This is why everybody hates Lolth.

Art by Jenő Gyárfás, 1881

Cults dedicated to Lolth:
  1. The Mesobarrine Scientivists are the kind of people who think that 'science' has a period to put behind every sentence of life. If you nit-pick and rasterise and shear away nonsense hard enough, they say, there is some kind of perfect existence to be found. An über-life path, completely determined and 'rational' which would immediately substantiate world peace and perfection, if only everyone would follow it.

    So far their methods to achieving this goal are comprised of shrieking at old people in nightly alleys like ghasts, and publishing lengthy 'daring critiques' of century-old religious texts.

  2. The Peregrine Club, an amateur writers' collective, spends its days in a dingy harbour town parlour, members preening themselves as they peer over books from the local store and nitpick like magpies at every piece and phrase. They don't bother to read them through first, or waste time on figuring out where the books actually came from. They just grab their hammers and overturn the box of nails. None of them have finished anything of their own, but it's sure to come soon and when it does it'll be...well it'd have to be perfect, really.

  3. The Circle for Exceptional and Gifted Children is a self-proclaimed "school-adjacent ensemble ensuring children's full use of their intellectual gifts." What they are, actually, is a gaggle of parents whose children aren't quite what they want them to be: too lazy, too slow, too distracted, too opinionated, and the list goes on. After all, they are the parents, so they'll damn well decide what part of their offspring is intelligence (the part that looks like them) and what part is indolence (the part that doesn't look like them).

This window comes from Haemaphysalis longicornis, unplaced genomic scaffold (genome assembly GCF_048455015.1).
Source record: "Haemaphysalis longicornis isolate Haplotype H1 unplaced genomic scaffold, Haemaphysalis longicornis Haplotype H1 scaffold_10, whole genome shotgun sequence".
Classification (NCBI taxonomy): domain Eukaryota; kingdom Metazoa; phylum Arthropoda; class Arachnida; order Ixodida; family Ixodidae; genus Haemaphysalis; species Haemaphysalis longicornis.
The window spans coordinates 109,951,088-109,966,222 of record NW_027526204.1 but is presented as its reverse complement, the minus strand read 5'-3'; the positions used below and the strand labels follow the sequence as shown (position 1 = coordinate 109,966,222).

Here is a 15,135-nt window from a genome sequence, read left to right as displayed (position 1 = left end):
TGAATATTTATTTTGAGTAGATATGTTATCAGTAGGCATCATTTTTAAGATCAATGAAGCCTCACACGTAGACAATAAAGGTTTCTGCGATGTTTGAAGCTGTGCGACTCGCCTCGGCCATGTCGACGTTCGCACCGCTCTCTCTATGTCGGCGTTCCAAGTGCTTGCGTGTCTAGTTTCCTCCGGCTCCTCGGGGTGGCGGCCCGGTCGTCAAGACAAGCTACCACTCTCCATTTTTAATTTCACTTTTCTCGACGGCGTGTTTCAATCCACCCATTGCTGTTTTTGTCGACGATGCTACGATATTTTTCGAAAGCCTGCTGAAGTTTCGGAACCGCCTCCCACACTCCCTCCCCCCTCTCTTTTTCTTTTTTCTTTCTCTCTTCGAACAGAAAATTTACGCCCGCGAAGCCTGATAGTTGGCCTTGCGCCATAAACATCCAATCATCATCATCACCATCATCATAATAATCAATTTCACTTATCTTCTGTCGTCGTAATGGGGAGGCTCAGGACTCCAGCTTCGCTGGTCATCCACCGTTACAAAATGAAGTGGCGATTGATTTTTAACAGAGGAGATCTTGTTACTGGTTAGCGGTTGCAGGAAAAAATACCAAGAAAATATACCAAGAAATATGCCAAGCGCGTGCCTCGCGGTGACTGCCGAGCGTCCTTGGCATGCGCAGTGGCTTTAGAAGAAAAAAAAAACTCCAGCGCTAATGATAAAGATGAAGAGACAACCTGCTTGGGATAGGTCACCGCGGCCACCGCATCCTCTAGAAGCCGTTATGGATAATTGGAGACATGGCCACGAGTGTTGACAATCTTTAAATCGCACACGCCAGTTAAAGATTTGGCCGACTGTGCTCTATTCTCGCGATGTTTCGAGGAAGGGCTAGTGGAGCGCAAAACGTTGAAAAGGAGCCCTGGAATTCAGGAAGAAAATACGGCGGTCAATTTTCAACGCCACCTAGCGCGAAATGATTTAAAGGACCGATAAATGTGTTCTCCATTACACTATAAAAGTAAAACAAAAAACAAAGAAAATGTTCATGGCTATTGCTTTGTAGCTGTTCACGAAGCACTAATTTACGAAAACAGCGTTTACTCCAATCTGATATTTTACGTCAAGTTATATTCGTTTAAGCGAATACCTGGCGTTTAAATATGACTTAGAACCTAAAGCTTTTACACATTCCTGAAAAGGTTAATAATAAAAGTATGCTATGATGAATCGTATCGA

Schools regularly hire off-duty factory workers to repel the Circle for Exceptional and Gifted Children from their premises.
Art by René Magritte, 1952

Common Lolthic myth claims that after perfecting the surface, Lolth travelled underground to find more flawed things to correct, and that in her absence the upper regions have slouched back into disarray. However, this myth is often contested by the account that the other higher beings told her something really, really bad was down there that she had to see, to get her out of their hair, and that she has been fruitlessly searching for it in the bowels of the earth ever since.

Curiously both agree that Lolth is situated somewhere deep underground. Whether this is a metaphor for the obscurity of absence, or for death, or whether it is meant more literally is anyone's guess.

There is a theory among worshippers of Lolth that she has created a sanctum of perfection far under the earth, and that the Underdark is an imperfect 'spill' outwards from this legendary "Rose of Lolth": a sequence of imitation and bastardisation of Lolth's work by lesser things. Imagine that you copied the genius kid's homework shoddily, and then someone copied yours, and so on and so on until it became unrecognisable and completely broken. That sequence of horrors would be the Underdark.